Written as Victorian politician Tim Holding was rescued, lost on Mt Feathertop.
As Tibetan mystic Milarepa said, “Deep in the wild mountains is a strange marketplace where you can trade the hassle and noise of everyday life for eternal light.”
And you can trade your everyday perception for a fresh take on your self and your place in the world. Mountain-climbing exploits are often told as a quest to conquer nature with the mountain as trophy. But delve a little deeper into the vast bookshelf of mountaineering stories and you’ll find obsessive quests for things more intangible, even to the protagonists themselves.
Mountain landscapes are repeatedly described as sources of personal inspiration and renewal. For many climbers, the landscape is not something to conquer, but something to respect, even something to enter into in a way that transcends the self. And underlying the narratives is the idea that an acceptance that the natural forces of land and weather are infinitely more powerful than human will is a crucial part of the bargain the climber enters with risk.
In the words of mythologist Joseph Campbell: “[T]hough terrors will recede before a genuine psychological readiness, the over-bold adventurer beyond his depth may be shamelessly undone.”
Our assessment of risk – and our place in the world of ecological life – has come askew. We have come to consider ourselves as separate from the more-than-human world. We consider that we live in a technological, ethical, and cultural order that is not constrained by ecology. Animals, the world and its atmosphere exist in an ecological order that is not constrained by ethics.
We systematically overestimate human knowledge and control. We have forgotten that as in mountain climbing, humility in the face of nature is appropriate, that it does not diminish us as human beings, and that it is, in fact, a characteristic of a hero.
As the enormity of the risks that really do threaten us bank up, we focus on eliminating smaller, more identifiable risks with greater and greater zeal. Maybe Tim Holding should have taken an emergency beacon to make it easier for rescuers to find him. But maybe we’re missing the bigger risks our behaviour creates, because they are not so obvious, because the consequences happen at another time, in another place, or to another generation.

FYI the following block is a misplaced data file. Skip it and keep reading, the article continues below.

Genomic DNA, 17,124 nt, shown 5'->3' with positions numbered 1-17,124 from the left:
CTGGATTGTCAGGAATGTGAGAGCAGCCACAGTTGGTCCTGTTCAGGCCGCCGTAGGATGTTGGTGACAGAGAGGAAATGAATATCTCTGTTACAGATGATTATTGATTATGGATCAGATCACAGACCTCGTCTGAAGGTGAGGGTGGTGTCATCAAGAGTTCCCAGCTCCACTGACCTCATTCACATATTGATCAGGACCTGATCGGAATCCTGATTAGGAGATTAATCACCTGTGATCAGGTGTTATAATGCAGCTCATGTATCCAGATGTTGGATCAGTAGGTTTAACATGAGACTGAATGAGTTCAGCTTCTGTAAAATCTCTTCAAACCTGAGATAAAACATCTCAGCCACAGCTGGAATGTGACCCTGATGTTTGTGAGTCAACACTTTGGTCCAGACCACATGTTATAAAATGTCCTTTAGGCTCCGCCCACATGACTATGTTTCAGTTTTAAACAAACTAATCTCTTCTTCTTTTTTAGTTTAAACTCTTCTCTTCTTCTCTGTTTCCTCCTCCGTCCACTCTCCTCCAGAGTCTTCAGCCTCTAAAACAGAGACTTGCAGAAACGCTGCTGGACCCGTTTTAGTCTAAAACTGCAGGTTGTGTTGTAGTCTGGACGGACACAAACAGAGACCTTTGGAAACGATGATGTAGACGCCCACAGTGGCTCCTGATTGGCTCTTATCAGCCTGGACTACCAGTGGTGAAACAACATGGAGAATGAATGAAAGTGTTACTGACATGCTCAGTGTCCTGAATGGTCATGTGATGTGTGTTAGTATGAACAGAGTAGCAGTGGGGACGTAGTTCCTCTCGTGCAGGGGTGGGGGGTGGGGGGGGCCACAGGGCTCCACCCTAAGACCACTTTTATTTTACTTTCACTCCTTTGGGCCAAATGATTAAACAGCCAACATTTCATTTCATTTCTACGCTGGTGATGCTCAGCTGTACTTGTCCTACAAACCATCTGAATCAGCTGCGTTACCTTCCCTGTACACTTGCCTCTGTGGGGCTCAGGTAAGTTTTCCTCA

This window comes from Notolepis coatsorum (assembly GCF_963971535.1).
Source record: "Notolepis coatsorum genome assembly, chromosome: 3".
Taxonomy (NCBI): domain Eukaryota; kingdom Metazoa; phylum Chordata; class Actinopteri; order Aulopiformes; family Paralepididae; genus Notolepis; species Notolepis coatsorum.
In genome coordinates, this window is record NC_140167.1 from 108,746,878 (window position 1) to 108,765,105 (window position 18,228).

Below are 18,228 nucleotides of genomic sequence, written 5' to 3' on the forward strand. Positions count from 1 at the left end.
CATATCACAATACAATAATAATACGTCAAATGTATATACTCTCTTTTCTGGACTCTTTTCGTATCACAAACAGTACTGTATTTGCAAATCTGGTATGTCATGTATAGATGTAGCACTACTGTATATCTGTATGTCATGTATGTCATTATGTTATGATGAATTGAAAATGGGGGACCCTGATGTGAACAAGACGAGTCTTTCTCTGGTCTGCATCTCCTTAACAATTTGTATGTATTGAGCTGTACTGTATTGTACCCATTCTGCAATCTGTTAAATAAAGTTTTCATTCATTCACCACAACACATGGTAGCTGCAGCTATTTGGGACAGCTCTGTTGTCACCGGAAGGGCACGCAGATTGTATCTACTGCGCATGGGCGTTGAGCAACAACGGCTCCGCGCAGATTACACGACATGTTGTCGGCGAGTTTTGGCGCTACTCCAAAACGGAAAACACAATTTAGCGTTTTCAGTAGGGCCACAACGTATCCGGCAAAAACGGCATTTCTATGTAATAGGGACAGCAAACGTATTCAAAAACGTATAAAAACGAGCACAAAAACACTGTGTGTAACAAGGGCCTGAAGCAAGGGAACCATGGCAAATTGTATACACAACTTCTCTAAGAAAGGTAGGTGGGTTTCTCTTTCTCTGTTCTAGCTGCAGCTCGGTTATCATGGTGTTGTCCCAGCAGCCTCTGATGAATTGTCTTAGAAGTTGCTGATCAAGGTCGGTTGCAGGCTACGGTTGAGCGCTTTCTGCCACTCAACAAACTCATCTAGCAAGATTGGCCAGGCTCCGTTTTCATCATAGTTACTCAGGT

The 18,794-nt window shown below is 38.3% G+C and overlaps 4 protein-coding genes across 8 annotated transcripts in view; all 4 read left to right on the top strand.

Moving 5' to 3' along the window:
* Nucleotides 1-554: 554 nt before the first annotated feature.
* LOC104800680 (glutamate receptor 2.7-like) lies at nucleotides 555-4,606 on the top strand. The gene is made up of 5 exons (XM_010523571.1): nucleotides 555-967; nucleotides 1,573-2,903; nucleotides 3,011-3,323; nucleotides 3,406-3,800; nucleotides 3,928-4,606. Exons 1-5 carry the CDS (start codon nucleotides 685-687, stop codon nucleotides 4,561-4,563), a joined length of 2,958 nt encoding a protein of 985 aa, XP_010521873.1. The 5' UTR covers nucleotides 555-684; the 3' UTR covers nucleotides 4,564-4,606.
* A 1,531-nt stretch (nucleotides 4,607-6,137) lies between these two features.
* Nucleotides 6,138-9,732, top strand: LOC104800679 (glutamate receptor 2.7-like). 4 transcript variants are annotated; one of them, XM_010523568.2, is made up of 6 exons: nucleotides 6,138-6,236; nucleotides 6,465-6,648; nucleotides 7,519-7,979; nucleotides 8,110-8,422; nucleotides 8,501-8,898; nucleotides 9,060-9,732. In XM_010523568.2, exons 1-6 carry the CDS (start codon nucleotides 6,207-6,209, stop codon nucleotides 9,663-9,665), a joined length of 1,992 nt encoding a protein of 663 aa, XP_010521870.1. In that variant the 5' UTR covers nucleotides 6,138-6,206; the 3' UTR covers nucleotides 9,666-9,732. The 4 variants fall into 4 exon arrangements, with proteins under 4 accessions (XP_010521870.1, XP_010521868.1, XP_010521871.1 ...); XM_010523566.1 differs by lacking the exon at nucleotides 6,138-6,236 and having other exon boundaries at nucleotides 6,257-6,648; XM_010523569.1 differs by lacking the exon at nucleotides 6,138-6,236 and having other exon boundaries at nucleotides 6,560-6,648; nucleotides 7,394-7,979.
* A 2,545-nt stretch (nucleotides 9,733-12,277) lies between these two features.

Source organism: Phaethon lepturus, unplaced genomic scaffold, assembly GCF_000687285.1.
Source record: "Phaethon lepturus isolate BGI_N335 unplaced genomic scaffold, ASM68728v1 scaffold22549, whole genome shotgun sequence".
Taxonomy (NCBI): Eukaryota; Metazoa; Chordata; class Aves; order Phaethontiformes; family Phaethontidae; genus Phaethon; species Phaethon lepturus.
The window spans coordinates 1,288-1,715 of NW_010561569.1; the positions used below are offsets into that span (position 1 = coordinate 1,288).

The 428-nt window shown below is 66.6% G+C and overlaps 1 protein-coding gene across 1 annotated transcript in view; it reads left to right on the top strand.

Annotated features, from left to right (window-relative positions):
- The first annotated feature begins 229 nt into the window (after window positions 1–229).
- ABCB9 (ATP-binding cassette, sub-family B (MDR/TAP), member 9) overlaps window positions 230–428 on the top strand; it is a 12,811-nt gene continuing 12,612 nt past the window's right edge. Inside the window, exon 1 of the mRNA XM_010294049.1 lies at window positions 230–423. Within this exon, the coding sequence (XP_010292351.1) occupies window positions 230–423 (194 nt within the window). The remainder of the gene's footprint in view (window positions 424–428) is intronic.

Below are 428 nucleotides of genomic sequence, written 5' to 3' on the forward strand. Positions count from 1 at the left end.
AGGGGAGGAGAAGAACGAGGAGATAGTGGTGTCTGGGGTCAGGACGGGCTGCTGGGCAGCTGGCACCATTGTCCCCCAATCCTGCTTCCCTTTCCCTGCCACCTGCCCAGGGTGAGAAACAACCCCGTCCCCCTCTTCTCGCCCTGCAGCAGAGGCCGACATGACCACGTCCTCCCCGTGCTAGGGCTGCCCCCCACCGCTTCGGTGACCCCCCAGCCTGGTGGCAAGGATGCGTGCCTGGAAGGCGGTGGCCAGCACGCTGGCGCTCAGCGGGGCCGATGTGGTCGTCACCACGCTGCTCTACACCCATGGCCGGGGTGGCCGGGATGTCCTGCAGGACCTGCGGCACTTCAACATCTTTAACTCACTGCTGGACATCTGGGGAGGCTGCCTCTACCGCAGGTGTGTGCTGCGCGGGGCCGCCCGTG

Most of us now live in a world of endless comfort. A person who chooses to venture into wild nature is acclaimed as a hero or derided as a fool. Either way, they’re considered a freak. This polarised response admires heroes who dare to leave the comfort of ordinary life, and on the flipside, disapproves of personal risk-taking so intensely that it borders on a kind of moral panic. Tim Holding is copping both admiration and the tut-tut.
In times past, unsuccessful adventurers like Ernest Shackleton or George Mallory could be forgiven poor preparations, hubris, and insensitivity to the wild place, and hailed an heroic failure. But in the age of Gore-tex and the Global Positioning System, such failures are not tolerated, especially if the unsuccessful adventurer needs the help of others to escape a self-imposed predicament.
Whether triumphant, disapproving, or something in between, the public seems fascinated by wilderness risk-taking. Into Thin Air, Jon Krakauer’s account of the 1996 Everest tragedy where eight climbers died, sold millions of copies, and, bizarrely, seemed to increase business for adventure travel operators. Everyone wants to go to Everest, where despite oxygen tanks and safety ropes, it is still possible, even easy, to die.
Perhaps this fascination is a kind of tragic katharsis, as Joseph Campbell described in his classic explorations of the social role of myth, where the emotions of the spectator of the tragedy are somehow purged or purified through exposure to pity and terror.
Like me, when I walked 700 kilometres alone through the mountains from Walhalla to Canberra, Tim Holding is both a hero and a fool. We shouldn’t quibble over the cost of helicopters. We should thank him for allowing us to feel deeply the fear that all was lost, and then the love when all was found.
And we should relax our grip on the idea that wild nature is an inherently risky place where modern humans do not belong. Unchallenged, our perception grows flat and bland. Enclosed entirely in a word of human making, our solutions become predictable, our innovations self-referential.
I have hiked Feathertop in wintertime and there, my gaze, and somehow my whole self, was drawn into the million diamonds embedded in the fabled cornice of windblown ice and snow flowing in a magnificent feathered crest along the mountain’s spine. It looks more like a huge, foaming, snap-frozen wave than a ridge. And below it, the exhilarating space in my peripheral vision where the ground usually is. This combination of exquisite detail and massive depth of vision made me feel expanded, my senses refreshed in the beauty of the world.
If we want to survive our species’ dark night on the mountain, we need to reclaim this wonder. We need to disrupt the imagined separation of human and nature, and reclaim the overlap, extending ethics into ecological realms, and ecology into human realms. Our technology can help us, but we must integrate our technology wisely into the world of ecological life and to succeed in this we must also transform ourselves.
If our political leaders want to remind themselves that such transformations are possible by getting themselves lost in the mountains, I’m all for it.